Postwar Life and Sports
In an era before professional football, coaching and recreational positions were the main options for those who wanted to continue in sports. Dick Romney, the Camp Lewis halfback, following the war became a head football and basketball coach at Utah State. He coached there from 1919 to 1949. The Utah State University stadium was later named in his honor. The Army deemed Captain T. G. Cook, the Camp Lewis athletic director, as essential to training so he was not sent overseas. Following his military service he ran a Seattle fitness center.
Most Camp Lewis players returned to civilian career pursuits. However Douglas McKay, who had attained the rank of lieutenant, became a participant in World War II. In 1937 he and his family went to the Philippines and he managed a gold mine. When the Japanese captured the islands the McKay family fled into the jungle and hid with guerrilla forces. Lieutenant McKay survived the war but died soon after due to poor health.
Camp Lewis Head coach "Fox" Stanton served as a Caltech University coach for twenty years. Edgar Kienholz, the former Washington State player and coach, was retained at Camp Lewis to coach the 1918 team. He was also on the basketball team. After the war he became a high school coach in Long Beach, California.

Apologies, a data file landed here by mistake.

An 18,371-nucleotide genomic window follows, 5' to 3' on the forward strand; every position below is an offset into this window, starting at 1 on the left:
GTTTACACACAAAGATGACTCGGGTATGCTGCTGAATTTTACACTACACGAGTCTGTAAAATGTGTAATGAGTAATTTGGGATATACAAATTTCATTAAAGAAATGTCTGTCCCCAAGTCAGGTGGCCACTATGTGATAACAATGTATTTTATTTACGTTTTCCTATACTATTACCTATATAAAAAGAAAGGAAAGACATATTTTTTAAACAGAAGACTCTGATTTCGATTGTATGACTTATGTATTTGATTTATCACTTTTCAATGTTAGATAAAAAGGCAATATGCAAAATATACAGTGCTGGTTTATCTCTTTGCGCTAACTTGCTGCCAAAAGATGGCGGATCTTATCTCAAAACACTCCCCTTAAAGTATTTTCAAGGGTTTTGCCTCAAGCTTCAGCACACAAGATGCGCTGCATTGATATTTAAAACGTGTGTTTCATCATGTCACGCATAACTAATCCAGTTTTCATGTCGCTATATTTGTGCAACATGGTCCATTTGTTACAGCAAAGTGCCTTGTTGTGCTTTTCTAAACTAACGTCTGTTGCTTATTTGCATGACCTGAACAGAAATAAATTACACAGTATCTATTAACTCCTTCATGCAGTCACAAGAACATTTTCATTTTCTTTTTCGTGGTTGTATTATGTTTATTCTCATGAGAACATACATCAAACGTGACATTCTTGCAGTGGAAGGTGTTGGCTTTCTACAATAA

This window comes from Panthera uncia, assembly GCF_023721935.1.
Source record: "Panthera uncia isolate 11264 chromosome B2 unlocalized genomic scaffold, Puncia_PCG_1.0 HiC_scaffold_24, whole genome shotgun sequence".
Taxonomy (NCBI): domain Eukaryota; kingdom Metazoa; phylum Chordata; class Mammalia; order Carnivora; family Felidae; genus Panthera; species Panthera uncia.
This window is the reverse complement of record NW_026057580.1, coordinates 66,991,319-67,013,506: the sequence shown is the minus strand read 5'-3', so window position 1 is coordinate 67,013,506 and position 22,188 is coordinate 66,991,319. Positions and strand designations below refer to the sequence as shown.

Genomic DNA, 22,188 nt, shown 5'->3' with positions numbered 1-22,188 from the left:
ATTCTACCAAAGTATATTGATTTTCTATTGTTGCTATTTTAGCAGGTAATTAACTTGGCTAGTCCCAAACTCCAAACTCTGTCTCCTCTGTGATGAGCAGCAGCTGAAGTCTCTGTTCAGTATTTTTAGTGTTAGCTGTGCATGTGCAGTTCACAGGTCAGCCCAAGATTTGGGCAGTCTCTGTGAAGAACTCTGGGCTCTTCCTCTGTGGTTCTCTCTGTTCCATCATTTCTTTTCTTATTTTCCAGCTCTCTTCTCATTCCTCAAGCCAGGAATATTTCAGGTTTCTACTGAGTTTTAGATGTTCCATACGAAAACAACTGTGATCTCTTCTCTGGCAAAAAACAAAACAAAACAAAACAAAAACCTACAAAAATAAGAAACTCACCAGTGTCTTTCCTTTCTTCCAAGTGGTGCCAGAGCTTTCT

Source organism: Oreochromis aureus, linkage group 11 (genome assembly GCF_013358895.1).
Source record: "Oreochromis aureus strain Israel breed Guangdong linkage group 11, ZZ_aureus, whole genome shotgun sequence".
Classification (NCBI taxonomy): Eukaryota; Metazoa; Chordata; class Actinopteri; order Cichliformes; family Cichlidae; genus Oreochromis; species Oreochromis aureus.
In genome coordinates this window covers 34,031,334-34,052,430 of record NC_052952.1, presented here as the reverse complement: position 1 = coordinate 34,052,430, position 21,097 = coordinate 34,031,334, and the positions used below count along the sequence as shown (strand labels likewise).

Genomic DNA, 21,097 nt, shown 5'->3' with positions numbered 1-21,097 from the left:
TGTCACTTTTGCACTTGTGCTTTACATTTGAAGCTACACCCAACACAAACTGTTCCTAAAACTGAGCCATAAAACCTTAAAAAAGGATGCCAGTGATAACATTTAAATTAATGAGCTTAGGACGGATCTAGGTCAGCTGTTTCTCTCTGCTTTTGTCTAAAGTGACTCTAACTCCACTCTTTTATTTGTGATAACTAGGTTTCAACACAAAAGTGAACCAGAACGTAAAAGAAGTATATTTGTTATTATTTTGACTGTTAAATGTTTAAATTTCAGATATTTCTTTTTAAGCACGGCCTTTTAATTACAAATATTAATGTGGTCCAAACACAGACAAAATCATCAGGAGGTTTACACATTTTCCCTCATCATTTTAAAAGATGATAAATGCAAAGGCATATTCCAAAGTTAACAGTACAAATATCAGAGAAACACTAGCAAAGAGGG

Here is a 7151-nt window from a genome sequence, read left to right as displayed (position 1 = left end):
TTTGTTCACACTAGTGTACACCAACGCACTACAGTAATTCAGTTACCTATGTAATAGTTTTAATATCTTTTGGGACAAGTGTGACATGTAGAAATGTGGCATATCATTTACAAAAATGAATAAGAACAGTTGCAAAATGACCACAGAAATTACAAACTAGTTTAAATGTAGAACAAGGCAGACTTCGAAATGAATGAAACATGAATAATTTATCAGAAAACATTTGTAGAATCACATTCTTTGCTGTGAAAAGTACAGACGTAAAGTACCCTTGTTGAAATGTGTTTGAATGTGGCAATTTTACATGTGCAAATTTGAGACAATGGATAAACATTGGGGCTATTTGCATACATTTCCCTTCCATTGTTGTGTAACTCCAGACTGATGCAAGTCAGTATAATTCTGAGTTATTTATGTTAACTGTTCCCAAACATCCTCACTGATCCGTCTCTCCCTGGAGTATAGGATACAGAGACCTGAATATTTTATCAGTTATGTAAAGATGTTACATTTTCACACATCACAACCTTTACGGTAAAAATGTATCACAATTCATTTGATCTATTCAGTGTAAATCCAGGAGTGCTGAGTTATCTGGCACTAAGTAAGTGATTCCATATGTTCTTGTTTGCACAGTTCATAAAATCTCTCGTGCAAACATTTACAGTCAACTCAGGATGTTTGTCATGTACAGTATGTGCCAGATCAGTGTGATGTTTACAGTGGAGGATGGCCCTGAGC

Richard B. Fry, The Crimson and Gray: 100 years with the WSU Cougars (Pullman: Washington State University Press, 1980); W. Thomas Porter, Go Huskies: Celebrating Washington's Football Tradition (Chicago: Triumph Press, 2013); Alice Henderson, The Ninety-First: The First at Camp Lewis (Tacoma: John C. Barr, 1918); "Marines Are Husky," The Oregonian, September 16, 1917, p. 23; "All Set for Big Turkey Day Game," The Seattle Daily Times, October 10, 1917, p. 19; "Army Elevens Tie," The Oregonian, October 25, 1917, p. 25; "Camp Lewis Wins," The Oregonian, November 18, 1917, p. 26; "McKay Leads Army to Easy Victory over Indian Team," The Seattle Daily Times, November 25, 1917, p. 47; "Army Training Diligently for New Year Game," The Seattle Daily Times, December 30, 1917, p. 38; "Camp Lewis Athlete Killed In Fighting," The Oregonian, December 1, 1918, p. 3; "Elevens Bound South," The Oregonian, December 24, 1917, p. 10; "Marines Win From Camp Lewis, 19-7," The Oregonian, January 2, 1918, p. 16; "Lewis Prospects Good," The Oregonian, October 21, 1918; "Coach Dietz Picks All-Pacific Squad," The Oregonian, January 26, 1919, p. 2; "Fox Stanton, Vet Grid Coach, Dies," The San Diego Union, November 30, 1946, p. 8.
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Rose Bowl Poster, 1918
Edgar Kienholz, Washington State Cougars football team, 1912